# Field on a plane from line charge

1. Nov 20, 2013

### bowlbase

1. The problem statement, all variables and given/known data
A wire at extends for -L to L on the z-axis with charge $\lambda$. Find the field at points on the xy-plane

2. Relevant equations

$E(r)=k\int\frac{\rho}{r^2}dq$
$k=\frac{1}{4\pi ε_o}$
3. The attempt at a solution

First time I've looked for field on a plane so I wasn't sure if I'm doing this correctly.

$dq=\lambda dz=2L\lambda$
I made a right triangle with one side L and the other two x and y.
$r^2=L^2+x^2+y^2$ where only x and y change so I have dxdy.

So, the final integral

$k(2L\lambda)\int\int\frac{1}{L^2+x^2+y^2}dxdy$ with limits 0→∞.

I expect at large x,y that the field should be very small and small x,y it should be large. This integral satisfies both of those conditions.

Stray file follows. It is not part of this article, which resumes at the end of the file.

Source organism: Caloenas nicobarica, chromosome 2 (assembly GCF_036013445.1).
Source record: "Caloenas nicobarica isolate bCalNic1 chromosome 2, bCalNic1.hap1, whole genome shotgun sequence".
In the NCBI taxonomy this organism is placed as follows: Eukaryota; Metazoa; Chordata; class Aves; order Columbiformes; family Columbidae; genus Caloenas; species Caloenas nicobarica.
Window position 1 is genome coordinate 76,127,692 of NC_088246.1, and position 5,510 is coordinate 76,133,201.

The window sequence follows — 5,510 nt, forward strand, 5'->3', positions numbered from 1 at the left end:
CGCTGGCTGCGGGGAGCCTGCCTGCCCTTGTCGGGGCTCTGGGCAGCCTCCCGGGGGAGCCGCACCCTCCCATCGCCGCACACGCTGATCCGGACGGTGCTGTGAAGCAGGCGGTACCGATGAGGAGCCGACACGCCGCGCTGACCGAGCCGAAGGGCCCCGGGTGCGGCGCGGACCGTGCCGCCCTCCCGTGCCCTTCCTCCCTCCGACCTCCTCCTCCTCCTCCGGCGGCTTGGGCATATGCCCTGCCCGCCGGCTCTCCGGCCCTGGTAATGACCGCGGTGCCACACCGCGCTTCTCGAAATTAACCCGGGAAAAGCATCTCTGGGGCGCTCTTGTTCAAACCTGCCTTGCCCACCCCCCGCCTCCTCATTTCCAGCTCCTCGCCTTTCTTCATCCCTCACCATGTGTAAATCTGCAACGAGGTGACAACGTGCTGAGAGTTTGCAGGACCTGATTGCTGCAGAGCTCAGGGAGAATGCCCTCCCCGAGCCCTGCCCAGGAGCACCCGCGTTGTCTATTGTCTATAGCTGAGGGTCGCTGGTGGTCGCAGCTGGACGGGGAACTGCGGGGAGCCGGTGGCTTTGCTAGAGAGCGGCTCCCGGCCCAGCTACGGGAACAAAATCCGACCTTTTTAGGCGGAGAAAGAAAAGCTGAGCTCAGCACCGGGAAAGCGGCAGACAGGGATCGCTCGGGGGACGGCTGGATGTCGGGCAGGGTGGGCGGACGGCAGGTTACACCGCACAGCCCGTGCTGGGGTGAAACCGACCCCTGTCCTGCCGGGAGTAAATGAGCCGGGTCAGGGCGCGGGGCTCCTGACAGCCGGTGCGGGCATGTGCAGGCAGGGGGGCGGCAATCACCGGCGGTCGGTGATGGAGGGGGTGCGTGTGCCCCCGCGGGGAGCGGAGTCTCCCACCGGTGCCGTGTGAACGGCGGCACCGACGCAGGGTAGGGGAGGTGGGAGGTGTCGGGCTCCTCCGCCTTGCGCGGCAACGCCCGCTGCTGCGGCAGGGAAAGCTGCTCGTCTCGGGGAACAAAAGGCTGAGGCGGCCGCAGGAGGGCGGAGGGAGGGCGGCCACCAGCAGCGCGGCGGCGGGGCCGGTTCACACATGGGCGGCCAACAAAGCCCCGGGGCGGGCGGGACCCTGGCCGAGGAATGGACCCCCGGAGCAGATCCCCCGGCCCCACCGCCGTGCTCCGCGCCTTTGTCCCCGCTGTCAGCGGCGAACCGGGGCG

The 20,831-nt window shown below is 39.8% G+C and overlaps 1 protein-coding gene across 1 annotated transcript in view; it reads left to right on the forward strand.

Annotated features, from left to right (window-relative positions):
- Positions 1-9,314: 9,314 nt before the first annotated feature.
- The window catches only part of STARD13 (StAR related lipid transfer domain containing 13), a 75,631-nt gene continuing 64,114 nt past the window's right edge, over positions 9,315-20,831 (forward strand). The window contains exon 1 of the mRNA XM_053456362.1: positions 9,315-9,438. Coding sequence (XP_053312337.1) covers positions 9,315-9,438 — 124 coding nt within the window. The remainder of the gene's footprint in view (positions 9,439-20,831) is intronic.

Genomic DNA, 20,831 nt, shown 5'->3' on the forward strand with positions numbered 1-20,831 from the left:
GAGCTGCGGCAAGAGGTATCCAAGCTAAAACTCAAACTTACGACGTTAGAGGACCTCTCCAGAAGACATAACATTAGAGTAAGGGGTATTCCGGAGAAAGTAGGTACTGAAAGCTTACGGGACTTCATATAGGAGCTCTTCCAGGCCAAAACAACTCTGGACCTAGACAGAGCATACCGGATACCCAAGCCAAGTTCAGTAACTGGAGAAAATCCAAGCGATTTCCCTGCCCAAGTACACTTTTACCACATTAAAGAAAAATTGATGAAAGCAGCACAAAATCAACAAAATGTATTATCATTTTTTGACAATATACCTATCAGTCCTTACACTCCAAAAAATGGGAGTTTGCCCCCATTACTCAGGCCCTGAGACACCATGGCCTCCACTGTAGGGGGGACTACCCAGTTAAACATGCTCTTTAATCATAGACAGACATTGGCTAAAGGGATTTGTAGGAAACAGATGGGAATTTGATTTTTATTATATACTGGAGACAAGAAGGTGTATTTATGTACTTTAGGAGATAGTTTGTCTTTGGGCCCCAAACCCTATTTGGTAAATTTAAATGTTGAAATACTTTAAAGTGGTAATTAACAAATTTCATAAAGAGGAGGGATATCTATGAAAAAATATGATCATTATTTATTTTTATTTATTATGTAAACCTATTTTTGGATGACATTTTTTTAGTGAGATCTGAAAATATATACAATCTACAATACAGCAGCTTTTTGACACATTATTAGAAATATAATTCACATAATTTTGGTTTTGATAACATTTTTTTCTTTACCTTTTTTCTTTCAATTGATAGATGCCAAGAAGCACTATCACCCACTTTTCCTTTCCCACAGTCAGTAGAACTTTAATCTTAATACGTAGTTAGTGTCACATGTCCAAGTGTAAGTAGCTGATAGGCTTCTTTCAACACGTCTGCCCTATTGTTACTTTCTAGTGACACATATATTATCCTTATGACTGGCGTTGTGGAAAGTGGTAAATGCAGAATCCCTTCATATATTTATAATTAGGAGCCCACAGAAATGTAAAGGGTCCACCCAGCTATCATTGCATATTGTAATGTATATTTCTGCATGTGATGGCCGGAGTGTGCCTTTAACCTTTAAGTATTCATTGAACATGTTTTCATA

The method I saw our professor do for another, somewhat similar, problem was exceedingly more complicated than this.

2. Nov 20, 2013

### CompuChip

Hmm, the question is to find the field at some point (x, y, 0). So you should fix x and y, and add up all the contributions from the charges on the z-axis.
Therefore I would expect something like
$$E(x, y, 0) = k \int_{-L}^L \frac{\rho}{r^2} \, dz$$
(where did your $\rho$ go? Should there not be something with $\lambda$ in there)?

Try drawing such a point, and calculating $r$ and $\rho \, dz$ from the geometry of the problem rather than by trying to copy your notes.

3. Nov 20, 2013

### bowlbase

$\rho$ is the charge density $\lambda$
I was trying to use $\rho$ in the general sense but I sort of got ahead of myself putting it in there.

$E(r)=k\int\frac{1}{r^2}dq$

$dq=\lambda dz$

so, $E(r)=k\int\frac{\lambda}{r^2}dz$

As soon as I walked away from the computer I knew I was wrong. My whole way of thinking was stuck in previous problems I've done.

X and Y are my points of interest and Z is my variable (for the line charge not on the plane). So if I want to figure out what the field is at X and Y I need to count up all the little pieces of charge at distance 'r' from them to the line.

I have $\int_{-L}^{L} \frac{\lambda}{z^2+x^2+y^2}dz$